Back to Zero Derailments

 photo WheelsAndRail_zps98948ddc.jpg

As mentioned previously, after a couple of weeks of tuning track I finally flipped over CNR 80 earlier this week, to give it an inspection. And I discovered a fair build-up of dirt on the wheels.

I scraped away the gunk, and have now run the locomotive through all of the former trouble spots about a dozen times in each direction. And it’s performing without any problems. I’m back on track towards my goal of Zero Derailments.

Now, it’s true that I found some issues with the track – so my work on that was not in vain. But in focussing on the track I forgot a cardinal rule about railways:

Wheels and rails are a system – they work, because they work together.

I should make this into a nice sign and stick it near the sector plate, where all equipment begins and ends an operating session. And next time I experience derailments (and I’m sure there will be a next time, because layouts are not static things), I will check both sides of the relationship – just to be sure, and to maybe save me a bit of grief.

2 thoughts on “Back to Zero Derailments

  1. Trevor,

    You’re exactly right about the wheels and rails comprising a system that works only when it works together. I think constant derailments are something that frustrates a lot of newcomers to model railroading and probably leads to some just giving up the hobby altogether. A lot of time they are first given a train set of cheaper quality and, as expected, the car wheels and track just don’t get it together too well. Instead of perhaps changing out the car trucks to ones of better quality to improve tracking or upgrade their track components, they’ll put up with having to regularly rerail equipment until their interest finally wanes.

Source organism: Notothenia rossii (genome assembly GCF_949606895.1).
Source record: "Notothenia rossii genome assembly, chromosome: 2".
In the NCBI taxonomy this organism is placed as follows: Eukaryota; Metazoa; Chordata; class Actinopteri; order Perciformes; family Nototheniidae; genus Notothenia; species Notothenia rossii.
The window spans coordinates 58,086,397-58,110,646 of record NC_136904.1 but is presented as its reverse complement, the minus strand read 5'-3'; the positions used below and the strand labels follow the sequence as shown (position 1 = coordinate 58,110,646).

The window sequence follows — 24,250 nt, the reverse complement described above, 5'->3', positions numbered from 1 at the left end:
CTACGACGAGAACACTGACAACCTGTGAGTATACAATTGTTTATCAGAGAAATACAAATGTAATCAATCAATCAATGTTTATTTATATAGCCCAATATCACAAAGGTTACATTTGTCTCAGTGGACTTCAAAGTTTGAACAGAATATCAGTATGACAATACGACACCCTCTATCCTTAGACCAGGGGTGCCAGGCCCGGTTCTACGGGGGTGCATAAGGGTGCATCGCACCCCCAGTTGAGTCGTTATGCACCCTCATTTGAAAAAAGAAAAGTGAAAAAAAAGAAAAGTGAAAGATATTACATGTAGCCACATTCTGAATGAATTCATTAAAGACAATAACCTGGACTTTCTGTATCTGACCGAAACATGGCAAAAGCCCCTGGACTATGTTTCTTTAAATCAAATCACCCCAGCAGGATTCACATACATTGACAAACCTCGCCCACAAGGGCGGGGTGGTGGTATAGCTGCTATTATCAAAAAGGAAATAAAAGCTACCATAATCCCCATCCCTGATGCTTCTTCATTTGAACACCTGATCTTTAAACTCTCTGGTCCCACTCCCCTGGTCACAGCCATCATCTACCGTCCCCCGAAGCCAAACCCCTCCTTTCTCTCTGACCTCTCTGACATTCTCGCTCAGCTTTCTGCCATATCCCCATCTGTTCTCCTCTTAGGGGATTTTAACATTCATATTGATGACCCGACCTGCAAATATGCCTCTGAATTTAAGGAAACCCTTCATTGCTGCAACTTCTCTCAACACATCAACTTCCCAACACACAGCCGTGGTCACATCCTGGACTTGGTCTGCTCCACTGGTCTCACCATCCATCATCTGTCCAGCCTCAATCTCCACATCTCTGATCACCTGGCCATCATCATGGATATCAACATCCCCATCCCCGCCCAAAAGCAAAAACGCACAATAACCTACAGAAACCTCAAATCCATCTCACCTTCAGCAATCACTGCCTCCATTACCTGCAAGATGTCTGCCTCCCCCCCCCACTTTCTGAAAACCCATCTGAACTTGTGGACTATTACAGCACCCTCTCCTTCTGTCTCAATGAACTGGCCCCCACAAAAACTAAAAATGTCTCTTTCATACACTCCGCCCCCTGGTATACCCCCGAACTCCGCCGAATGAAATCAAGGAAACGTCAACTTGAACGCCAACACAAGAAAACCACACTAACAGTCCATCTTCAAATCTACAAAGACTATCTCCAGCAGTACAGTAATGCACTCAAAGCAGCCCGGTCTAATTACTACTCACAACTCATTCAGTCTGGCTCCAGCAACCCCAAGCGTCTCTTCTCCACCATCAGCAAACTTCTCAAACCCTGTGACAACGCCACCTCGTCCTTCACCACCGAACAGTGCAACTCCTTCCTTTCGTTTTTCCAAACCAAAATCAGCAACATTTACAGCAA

I saw an interesting article about real RR derailments awhile back and had never thought about the particular problem that was presented, but it drives home the point of wheels and track working together. In the article it was mentioned that many customers own and maintain their own sidings. When cars derail on customer sidings the customer is liable for damage to the cars, if negligent track maintenance is to blame. Many times the RR will automatically assume it was the customer’s track that caused the derailment. However, the article went on to say that a customer should have the derailed car’s wheels examined before they are moved from the scene because sometimes it’s excessive wheel wear that is the root cause, not the track condition. It was noted, the flanges on wheels can get worn from a smooth curve to a sharp edge. That edge can bite right into the rail head and cause the wheels to climb over the rail, especially on tighter curves often seen on industrial sidings. So, it’s certainly true that both wheels and rail have to be maintained properly so as to work together to get the job done.


  2. Of course, you could have puchased some scale rerail frogs and included rerailing as part of your operating sessions !! šŸ™‚


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